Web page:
I think therefore I [MASK]
Masked word prediction is a fundamental task for Transformer models. For example, BERT was pre-trained by using a combination of masked word prediction and next sentence prediction . Although this task may seem simple, a deep understanding of language is required to complete it, making it an appealing choice for pre-training large language models.
This tutorial will cover how to implement state-of-the-art NLP Transformer models to perform masked word prediction. We'll use a Python library called "Happy Transformer," which I'm the lead maintainer of. Happy Transformer is built on top of Hugging Face's Transformer's library, and allows programmers to implement and train Transformer models with just a few lines of code.
Happy Transformer is available on PyPI for download.
pip install happytransformer
We will import the HappyWordPrediction class to begin predicting masks.
from happytransformer import HappyWordPrediction
We will now instantiate a HappyWordPrediction class with the default setting. By default, it uses a model called "distilbert-base-uncased."
happy_wp = HappyWordPrediction()
To start performing word prediction, we must use happy_wp's predict_mask() method. This method has three inputs:
text: A string that contains a single substring equal to [MASK]. This substring will be the model's target when predict_mask() is called.
targets: A list of potential tokens. For example, a token may be a single word or a symbol such as a period.
top_k: the number of results that are returned.
text = "Artificial intelligence is going to [MASK] the world." result = happy_wp.predict_mask(text, top_k=2)
result: [WordPredictionResult(token='change', score=0.1882605403661728), WordPredictionResult(token='conquer', score=0.15199477970600128)]
As you can see, the method outputs a list of dataclass objects with parameters "token" and "score." Let's analyze the output a little more
print(result) print(result.token) print(result.score)
The code above shows how to output the to extract the result for the top result. We can easily switch the "0" with "1" to get the second result.
Predicting with targets is simple. Provide a list of strings to the predict_mask()'s targets parameter.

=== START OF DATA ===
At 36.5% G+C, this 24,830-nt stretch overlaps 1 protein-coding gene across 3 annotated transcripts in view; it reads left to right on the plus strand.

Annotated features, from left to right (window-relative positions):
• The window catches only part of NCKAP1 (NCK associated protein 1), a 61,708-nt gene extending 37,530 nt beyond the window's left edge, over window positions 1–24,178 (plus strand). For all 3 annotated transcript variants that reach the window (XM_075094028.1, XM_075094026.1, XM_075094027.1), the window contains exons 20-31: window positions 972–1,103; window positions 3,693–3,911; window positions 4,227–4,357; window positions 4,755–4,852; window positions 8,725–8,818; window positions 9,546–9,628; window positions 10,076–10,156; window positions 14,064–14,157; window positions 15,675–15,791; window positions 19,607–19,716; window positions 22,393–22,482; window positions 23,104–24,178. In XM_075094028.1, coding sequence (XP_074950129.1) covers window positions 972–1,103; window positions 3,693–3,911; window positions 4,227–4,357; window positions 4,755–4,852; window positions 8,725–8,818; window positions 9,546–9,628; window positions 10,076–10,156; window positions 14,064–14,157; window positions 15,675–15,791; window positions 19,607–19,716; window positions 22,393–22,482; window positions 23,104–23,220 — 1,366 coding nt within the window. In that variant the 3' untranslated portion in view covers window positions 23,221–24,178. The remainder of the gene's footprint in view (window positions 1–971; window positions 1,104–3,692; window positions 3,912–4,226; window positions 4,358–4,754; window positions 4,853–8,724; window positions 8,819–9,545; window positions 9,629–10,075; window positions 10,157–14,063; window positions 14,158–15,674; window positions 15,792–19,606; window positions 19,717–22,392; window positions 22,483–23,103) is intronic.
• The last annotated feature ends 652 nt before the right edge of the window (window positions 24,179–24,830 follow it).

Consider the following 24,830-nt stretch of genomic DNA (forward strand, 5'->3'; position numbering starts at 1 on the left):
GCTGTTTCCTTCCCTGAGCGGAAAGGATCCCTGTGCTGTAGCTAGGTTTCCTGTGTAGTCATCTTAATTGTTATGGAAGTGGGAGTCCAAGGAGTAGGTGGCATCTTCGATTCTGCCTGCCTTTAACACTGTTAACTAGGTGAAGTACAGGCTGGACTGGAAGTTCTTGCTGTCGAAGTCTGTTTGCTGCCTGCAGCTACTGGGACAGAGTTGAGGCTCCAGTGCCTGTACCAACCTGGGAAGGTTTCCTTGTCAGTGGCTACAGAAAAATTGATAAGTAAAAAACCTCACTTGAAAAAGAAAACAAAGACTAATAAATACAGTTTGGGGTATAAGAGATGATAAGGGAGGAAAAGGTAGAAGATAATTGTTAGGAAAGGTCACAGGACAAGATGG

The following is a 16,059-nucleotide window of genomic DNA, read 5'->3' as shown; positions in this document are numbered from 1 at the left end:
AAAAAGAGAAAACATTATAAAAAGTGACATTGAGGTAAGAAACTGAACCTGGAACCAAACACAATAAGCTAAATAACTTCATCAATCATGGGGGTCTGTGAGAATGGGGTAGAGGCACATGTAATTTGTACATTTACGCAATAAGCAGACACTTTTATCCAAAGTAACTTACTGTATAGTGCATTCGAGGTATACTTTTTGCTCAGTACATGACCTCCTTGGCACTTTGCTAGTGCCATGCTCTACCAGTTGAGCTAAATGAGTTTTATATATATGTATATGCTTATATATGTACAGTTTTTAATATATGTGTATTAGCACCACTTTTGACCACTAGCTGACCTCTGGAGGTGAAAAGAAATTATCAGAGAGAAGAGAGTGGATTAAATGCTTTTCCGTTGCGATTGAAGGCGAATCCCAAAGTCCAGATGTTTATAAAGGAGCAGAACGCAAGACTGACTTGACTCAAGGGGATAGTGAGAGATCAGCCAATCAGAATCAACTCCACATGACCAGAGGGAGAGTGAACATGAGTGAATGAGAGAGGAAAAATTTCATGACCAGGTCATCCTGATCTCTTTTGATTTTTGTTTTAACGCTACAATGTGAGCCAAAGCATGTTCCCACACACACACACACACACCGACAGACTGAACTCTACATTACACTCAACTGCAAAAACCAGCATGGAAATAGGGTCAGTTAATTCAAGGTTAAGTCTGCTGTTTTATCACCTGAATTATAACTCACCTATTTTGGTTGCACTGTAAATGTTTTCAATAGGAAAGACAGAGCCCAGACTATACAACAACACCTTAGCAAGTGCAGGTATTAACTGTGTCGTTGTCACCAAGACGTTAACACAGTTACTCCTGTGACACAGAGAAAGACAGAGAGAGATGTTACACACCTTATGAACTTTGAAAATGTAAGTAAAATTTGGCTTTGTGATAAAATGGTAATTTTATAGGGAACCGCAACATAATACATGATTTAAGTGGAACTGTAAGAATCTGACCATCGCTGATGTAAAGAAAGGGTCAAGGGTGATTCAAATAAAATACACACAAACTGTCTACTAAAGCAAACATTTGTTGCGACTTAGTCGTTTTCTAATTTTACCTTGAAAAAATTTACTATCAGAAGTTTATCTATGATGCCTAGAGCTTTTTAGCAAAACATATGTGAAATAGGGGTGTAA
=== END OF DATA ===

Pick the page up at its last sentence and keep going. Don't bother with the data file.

text = "Natural [MASK] processing" targets = ["language", "python"] result = happy_wp.predict_mask(text, targets=targets) print(result.token)
When creating a HappyWordPrediction object, provide a "model_type" and a "model_name" to change the model that will be used. The model type is the kind of model in all caps, such as "BERT," "ROBERTA," "ALBERT" etc. Then, for the model name, copy the name of the model found on this webpage.
happy_wp_albert = HappyWordPrediction("ALBERT", "albert-base-v2") happy_wp_roberta = HappyWordPrediction("ROBERTA", "roberta-base")
You can continue to use the predict_mask() method how you were before.
I'm going to briefly introduce training a word prediction model. This deserves a full tutorial on its own, but between this blog post and the official documentation, you should be well on your way to finetuning a custom model.
To train a HappyWordPrediction object, call the method "train()" and provide a path to a text file as the only position parameter.
You may modify the training settings by using a class called WPTrainArgs. After creating an object using the WPTrainArgs class, provide the object to HappyWordPrediction.train()'s args parameter.
from happytransformer import WPTrainArgs args = WPTrainArgs(num_train_epochs=1) happy_wp.train("train.txt", args=args)
Visit this webpage for more details about different training parameters.
And that's it! Subscribe to my YouTube channel for more content like this. Also, check out Happy Transformer's GitHub page. There is a Happy Transformer Discord group you can join to learn more about it and to network with other Transformer enthusiasts.
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